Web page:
And though Parker would be surely cut out of a full-on Hollywood production, weirdly, Dee Wallace would probably still be in it. That woman has noting but hustle.
And now, the hammer falls. J-ok'el is a rough watch. It has decent cinematography and an almost too good score, but it lacks even a frisson of horror. The bulk of the movie involves itself with George wandering around being an asshole to natives, but when the alleged scary scenes creep in, they deflate even the milquetoast, flabby tension the film drums up between its characters. It's astonishingly lame; J-ok'el is depicted almost entirely by a bit of white cloth flicked in front of the camera by some offscreen P.A.
This is arguably in service of a third act twist (a twist that both destroys every potential coherent theme the film might have built while simultaneously redeeming the whole affair by centering a totally batshit performance and hilariously out of left field), but in this cassette end utterly fails to justify the means. The means still could have tried to be scary or atmospheric, instead of flat and ploddingly edited.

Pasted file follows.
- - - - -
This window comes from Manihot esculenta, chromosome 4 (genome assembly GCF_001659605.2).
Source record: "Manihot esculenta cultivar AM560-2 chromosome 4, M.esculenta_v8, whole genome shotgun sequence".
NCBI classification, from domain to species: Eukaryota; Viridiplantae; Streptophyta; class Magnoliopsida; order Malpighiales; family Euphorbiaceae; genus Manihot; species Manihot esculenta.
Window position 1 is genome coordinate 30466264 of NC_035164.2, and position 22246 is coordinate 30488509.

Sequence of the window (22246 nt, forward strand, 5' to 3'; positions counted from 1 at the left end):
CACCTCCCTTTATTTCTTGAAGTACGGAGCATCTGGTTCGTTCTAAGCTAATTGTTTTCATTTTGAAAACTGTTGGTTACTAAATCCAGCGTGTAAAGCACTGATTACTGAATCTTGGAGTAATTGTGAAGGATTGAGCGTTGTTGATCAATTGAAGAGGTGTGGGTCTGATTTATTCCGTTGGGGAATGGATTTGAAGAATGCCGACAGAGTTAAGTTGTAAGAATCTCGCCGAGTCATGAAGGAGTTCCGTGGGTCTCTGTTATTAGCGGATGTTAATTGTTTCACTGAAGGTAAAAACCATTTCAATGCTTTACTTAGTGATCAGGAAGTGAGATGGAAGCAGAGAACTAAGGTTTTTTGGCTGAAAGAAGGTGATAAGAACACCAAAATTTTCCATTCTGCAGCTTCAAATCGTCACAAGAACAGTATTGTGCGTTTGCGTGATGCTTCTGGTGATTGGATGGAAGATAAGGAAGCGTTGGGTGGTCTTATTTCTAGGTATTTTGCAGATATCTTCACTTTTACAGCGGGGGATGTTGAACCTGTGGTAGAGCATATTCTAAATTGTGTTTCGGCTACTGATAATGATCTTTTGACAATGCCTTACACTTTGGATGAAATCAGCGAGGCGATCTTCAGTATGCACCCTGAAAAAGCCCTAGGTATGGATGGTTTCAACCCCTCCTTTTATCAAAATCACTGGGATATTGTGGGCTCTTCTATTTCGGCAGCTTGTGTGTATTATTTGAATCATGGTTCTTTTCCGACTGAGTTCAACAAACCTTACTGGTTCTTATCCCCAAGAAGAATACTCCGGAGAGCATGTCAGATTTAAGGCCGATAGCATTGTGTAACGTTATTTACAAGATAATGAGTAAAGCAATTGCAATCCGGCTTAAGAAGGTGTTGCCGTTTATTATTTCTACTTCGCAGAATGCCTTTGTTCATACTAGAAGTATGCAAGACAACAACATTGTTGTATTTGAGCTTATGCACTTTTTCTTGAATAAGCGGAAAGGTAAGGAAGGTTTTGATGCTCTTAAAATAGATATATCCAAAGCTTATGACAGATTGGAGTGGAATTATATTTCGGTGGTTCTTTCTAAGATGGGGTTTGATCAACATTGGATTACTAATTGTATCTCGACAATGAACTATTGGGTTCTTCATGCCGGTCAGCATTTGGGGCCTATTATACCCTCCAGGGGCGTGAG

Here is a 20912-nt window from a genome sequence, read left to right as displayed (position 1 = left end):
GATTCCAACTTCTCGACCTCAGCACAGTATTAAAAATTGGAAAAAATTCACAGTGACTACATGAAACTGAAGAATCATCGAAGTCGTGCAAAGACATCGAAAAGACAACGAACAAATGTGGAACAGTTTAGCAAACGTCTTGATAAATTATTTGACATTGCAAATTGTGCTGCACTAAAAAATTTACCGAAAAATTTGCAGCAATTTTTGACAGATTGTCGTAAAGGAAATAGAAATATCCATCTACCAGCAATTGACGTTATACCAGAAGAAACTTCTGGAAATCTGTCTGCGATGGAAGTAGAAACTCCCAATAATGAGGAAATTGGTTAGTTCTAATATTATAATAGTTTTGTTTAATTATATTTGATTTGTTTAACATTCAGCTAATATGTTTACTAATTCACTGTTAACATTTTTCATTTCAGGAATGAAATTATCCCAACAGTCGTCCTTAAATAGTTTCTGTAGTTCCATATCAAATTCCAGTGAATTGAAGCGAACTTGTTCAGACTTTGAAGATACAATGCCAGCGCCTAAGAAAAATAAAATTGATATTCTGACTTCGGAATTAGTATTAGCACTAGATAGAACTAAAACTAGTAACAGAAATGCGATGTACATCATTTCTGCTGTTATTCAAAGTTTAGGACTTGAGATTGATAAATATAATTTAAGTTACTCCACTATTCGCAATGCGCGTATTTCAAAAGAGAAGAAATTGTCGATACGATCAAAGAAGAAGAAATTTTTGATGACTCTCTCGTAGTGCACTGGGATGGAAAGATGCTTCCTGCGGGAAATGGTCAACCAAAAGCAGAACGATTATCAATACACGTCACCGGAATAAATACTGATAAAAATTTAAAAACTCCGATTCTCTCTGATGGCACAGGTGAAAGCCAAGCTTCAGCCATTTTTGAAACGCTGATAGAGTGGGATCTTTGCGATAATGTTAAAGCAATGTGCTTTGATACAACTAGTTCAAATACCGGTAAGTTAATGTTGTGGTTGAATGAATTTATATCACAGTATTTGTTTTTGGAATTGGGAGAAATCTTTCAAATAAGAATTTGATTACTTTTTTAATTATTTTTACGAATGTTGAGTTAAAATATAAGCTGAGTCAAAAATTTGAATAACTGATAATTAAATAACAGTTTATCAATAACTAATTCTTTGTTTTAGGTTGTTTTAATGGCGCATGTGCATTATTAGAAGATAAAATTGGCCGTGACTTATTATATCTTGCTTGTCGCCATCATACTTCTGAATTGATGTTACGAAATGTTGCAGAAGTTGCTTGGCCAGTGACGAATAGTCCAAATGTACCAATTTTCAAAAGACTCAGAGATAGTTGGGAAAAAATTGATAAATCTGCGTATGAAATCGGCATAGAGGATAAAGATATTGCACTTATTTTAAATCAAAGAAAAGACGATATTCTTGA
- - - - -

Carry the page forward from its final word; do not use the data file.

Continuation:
By the time it gets to the bizarre interludes where George chats up a random French woman in a bar, or awkwardly interacts with a stock footage leopard, you're begging on your hands and knees for the torment to end. And the plot's complete failure to be interesting does little to distract you from how much it's riddled with holes (why exactly are there still children playing outside alone at night two weeks deep into an unprecedented spate of kidnappings?).
J-ok'el at least had the slightest sense of what it was capable of, which blows the '91 Llorona out of the water. But literally the only viable reason to watch this is if ou want to follow along with my marathon but hate subtitles and are thus incapable of watching the many other, better, non-English entries therein.
TL;DR: J-ok'el is surprisingly well made for such tragically tedious BS.